Looking out at the audience of Serra Club members, clergy, religious and laity attending the 64th annual Ordinati Day Luncheon celebrating recently-ordained priests, Father Juan Ochoa shared a secret from his days as a new seminarian attending Juan Diego House.

He admitted that, when hearing back then that Serrans were coming to visit, he silently wondered: “Why is the Sierra Club coming to Juan Diego House?” evoking good-humored laughter from more than 150 Serrans and guests gathered at the Sportsmen’s Lodge in Studio City on Sept. 10 to honor four new archdiocesan priests and recently-ordained Paulist Father Jimmy Hsu.

“It’s a great blessing for all of us to have these four — and now five — new priests for the archdiocese,” said Archbishop José Gomez, “and it’s always a joy to get together as the people of God honoring the priesthood for, indeed, it is the priesthood for the church and for the world.”

Noting that the archdiocese currently has 77 seminarians (55 at St. John’s Seminary in Camarillo and 22 at Juan Diego House in Gardena), the archbishop urged everyone to “continue praying for vocations and support especially our seminarians and our new priests in the archdiocese.”

Terry Benson, master of ceremonies and 32-year member of the Serra Club of South Bay (host chapter of this year’s event), told The Tidings before the luncheon program that many people mistakenly think Serra is mainly involved with seminarians.

“We not only support those who are discerning a vocation but also those who have been ordained for years,” noted Benson. “We’re very involved with priests at all stages,” keeping in touch and hosting events for priests as well as women religious.

“I think we priests basically live and die by the prayers of the people,” said Father Andrew Chung, serving in his first assignment as associate pastor at St. Mariana de Paredes in Pico Rivera. “Serrans play a very big role in our vocations.”

He noted that it’s no surprise that Pope Francis is calling an extraordinary Synod of Bishops in October to discuss the family, “where vocations to priesthood, the single life, married life, consecrated life” come from. After expressing gratitude for his family’s witness and support for his vocation, he commented: “Now I’m thankful I’ve been added to [St. Mariana’s] to be part of their family.”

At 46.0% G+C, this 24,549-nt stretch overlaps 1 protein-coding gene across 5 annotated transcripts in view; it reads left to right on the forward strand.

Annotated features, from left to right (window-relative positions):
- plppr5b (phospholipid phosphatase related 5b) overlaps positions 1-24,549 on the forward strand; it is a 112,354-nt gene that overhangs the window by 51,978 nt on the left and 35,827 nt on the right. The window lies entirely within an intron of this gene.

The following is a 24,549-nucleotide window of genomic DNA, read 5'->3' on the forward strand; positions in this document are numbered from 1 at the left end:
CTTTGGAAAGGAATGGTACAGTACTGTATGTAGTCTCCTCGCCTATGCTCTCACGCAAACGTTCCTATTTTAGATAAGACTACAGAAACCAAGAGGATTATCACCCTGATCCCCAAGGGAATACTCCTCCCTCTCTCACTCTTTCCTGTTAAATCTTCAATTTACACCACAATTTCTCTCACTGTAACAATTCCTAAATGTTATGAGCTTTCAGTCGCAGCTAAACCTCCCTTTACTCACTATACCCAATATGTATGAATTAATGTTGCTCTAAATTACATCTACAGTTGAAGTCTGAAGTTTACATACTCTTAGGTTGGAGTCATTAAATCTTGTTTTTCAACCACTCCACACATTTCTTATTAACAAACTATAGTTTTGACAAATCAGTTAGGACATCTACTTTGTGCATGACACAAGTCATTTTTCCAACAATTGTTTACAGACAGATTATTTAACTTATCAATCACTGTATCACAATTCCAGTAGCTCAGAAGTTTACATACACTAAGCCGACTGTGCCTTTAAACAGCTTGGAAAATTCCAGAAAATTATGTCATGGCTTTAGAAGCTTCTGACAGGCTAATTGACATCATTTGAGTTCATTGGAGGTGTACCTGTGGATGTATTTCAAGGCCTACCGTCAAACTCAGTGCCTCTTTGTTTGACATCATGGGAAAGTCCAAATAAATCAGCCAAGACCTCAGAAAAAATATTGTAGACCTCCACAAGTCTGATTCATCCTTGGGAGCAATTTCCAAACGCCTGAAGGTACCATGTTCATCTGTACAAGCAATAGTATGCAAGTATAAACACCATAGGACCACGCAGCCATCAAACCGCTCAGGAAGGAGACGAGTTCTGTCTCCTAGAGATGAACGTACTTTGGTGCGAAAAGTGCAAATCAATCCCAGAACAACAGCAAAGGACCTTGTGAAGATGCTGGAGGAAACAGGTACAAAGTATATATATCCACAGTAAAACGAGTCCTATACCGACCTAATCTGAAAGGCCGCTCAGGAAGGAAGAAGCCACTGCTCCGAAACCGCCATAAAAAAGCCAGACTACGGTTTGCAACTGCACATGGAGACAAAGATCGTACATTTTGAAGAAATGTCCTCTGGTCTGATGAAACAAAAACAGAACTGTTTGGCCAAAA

“Priesthood has been wonderful; it’s what I expected and much more,” said recently-ordained Father Christopher Felix, new associate pastor at St. Anthony in San Gabriel. “It’s just been amazing taking the sacraments to the people, loving the people and seeing the love that they have for all of us.” Laughter ensued when he shared that his pastor, Father Austin Doran, “has graciously given me every single quinceanera and wedding.”

Father Hsu, 25, ordained in New York City on May 24 and assigned to St. Paul the Apostle in Westwood, told The Tidings that his priesthood so far has been an “amazing” experience.

“One of the things I did not expect to do when I was ordained was to be involved in the parish school,” said Father Hsu. “That’s been a joy to share God with really young children. They need the presence of God more than anybody else, and it’s been a wonderful, joyful challenge for me to work with these very bright students.”

Father John Palmer, new associate pastor at St. Margaret Mary Alacoque in Lomita, who spent more than ten years as a lawyer in an L.A. law firm before entering the seminary, said the encouragement of people in his home parish, Good Shepherd in Beverly Hills, prompted him to pursue the priesthood.

“I want to encourage all of you,” said Father Palmer, “to look around in your home parishes — not just to the younger guys but to the guys who are middle aged — and say, ‘Did you ever think about becoming a priest?’ If you can see something in him, as (Religious of the Sacred Heart of Mary) Sister Kathleen Daly saw in me, you can do great things, just by that little active encouragement.”